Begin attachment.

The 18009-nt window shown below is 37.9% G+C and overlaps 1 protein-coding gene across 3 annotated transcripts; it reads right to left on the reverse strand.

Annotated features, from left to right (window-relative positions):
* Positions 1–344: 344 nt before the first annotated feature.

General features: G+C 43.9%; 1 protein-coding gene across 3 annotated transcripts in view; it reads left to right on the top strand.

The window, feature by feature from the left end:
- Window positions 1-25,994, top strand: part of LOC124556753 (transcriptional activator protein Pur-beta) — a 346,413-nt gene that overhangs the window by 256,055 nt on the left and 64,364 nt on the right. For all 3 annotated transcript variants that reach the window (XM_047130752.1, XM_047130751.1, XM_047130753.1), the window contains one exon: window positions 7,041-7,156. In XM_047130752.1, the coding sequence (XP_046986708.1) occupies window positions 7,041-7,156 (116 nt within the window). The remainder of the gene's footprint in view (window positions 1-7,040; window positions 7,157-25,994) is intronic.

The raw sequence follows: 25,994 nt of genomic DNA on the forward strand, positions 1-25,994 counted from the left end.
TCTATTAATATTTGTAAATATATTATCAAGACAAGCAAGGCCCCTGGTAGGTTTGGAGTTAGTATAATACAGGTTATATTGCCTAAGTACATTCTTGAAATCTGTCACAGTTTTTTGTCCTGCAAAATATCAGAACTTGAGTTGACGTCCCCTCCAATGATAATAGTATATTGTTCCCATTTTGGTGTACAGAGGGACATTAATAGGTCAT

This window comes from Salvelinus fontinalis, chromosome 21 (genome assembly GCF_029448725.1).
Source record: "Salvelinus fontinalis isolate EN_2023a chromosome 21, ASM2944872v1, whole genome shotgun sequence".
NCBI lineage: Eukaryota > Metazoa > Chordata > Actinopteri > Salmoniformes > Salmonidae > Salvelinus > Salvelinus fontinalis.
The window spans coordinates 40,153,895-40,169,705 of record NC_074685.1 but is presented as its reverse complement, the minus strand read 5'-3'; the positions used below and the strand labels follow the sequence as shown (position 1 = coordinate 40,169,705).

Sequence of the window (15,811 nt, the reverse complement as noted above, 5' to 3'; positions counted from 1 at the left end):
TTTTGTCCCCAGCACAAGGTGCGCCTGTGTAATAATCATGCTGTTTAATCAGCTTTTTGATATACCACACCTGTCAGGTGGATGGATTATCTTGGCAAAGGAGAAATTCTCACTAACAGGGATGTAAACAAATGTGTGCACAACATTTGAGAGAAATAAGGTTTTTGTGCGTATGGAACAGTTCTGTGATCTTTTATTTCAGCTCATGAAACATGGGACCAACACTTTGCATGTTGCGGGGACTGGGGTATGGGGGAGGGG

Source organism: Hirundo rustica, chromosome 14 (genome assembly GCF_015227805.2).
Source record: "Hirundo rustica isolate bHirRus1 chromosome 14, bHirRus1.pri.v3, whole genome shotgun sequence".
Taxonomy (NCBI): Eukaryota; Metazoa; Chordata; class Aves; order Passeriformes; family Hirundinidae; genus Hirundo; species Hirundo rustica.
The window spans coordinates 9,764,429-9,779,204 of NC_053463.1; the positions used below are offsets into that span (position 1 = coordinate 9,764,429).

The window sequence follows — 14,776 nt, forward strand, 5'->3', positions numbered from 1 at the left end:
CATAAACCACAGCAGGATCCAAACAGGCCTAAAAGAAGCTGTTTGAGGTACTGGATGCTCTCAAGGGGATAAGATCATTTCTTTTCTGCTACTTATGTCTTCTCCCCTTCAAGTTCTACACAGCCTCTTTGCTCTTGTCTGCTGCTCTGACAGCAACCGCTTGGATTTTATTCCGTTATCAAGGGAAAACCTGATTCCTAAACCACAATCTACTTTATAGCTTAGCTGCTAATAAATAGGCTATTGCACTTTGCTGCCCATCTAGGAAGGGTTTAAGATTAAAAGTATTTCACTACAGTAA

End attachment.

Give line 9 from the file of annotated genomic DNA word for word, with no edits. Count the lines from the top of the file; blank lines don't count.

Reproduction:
This window comes from Salvelinus fontinalis, chromosome 21 (genome assembly GCF_029448725.1).